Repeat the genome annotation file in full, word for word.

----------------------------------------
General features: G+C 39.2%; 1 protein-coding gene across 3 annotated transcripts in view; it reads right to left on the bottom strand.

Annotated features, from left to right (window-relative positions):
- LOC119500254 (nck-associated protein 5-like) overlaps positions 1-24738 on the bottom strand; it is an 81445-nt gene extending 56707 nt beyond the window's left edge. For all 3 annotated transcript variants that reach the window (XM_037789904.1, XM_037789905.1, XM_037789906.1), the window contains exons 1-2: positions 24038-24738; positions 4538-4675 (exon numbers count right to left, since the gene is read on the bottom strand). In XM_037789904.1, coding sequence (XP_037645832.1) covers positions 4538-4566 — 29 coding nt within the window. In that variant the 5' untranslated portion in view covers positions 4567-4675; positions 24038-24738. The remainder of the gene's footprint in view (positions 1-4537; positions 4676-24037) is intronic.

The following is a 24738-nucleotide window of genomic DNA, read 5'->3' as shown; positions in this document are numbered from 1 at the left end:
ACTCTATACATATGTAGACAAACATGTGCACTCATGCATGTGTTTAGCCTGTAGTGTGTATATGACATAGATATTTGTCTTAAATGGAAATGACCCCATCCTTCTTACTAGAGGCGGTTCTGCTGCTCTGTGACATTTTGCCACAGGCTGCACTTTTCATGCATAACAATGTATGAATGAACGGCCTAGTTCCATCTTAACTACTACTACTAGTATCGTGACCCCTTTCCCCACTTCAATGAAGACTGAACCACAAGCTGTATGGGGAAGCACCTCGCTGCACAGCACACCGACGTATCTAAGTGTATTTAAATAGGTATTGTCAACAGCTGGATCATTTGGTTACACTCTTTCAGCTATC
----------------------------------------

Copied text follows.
General features: G+C 39.2%; 1 protein-coding gene across 3 annotated transcripts in view; it reads right to left on the bottom strand.

Annotated features, from left to right (window-relative positions):
- LOC119500254 (nck-associated protein 5-like) overlaps positions 1-24738 on the bottom strand; it is an 81445-nt gene extending 56707 nt beyond the window's left edge. For all 3 annotated transcript variants that reach the window (XM_037789904.1, XM_037789905.1, XM_037789906.1), the window contains exons 1-2: positions 24038-24738; positions 4538-4675 (exon numbers count right to left, since the gene is read on the bottom strand). In XM_037789904.1, coding sequence (XP_037645832.1) covers positions 4538-4566 — 29 coding nt within the window. In that variant the 5' untranslated portion in view covers positions 4567-4675; positions 24038-24738. The remainder of the gene's footprint in view (positions 1-4537; positions 4676-24037) is intronic.

The following is a 24738-nucleotide window of genomic DNA, read 5'->3' as shown; positions in this document are numbered from 1 at the left end:
ACTCTATACATATGTAGACAAACATGTGCACTCATGCATGTGTTTAGCCTGTAGTGTGTATATGACATAGATATTTGTCTTAAATGGAAATGACCCCATCCTTCTTACTAGAGGCGGTTCTGCTGCTCTGTGACATTTTGCCACAGGCTGCACTTTTCATGCATAACAATGTATGAATGAACGGCCTAGTTCCATCTTAACTACTACTACTAGTATCGTGACCCCTTTCCCCACTTCAATGAAGACTGAACCACAAGCTGTATGGGGAAGCACCTCGCTGCACAGCACACCGACGTATCTAAGTGTATTTAAATAGGTATTGTCAACAGCTGGATCATTTGGTTACACTCTTTCAGCTATC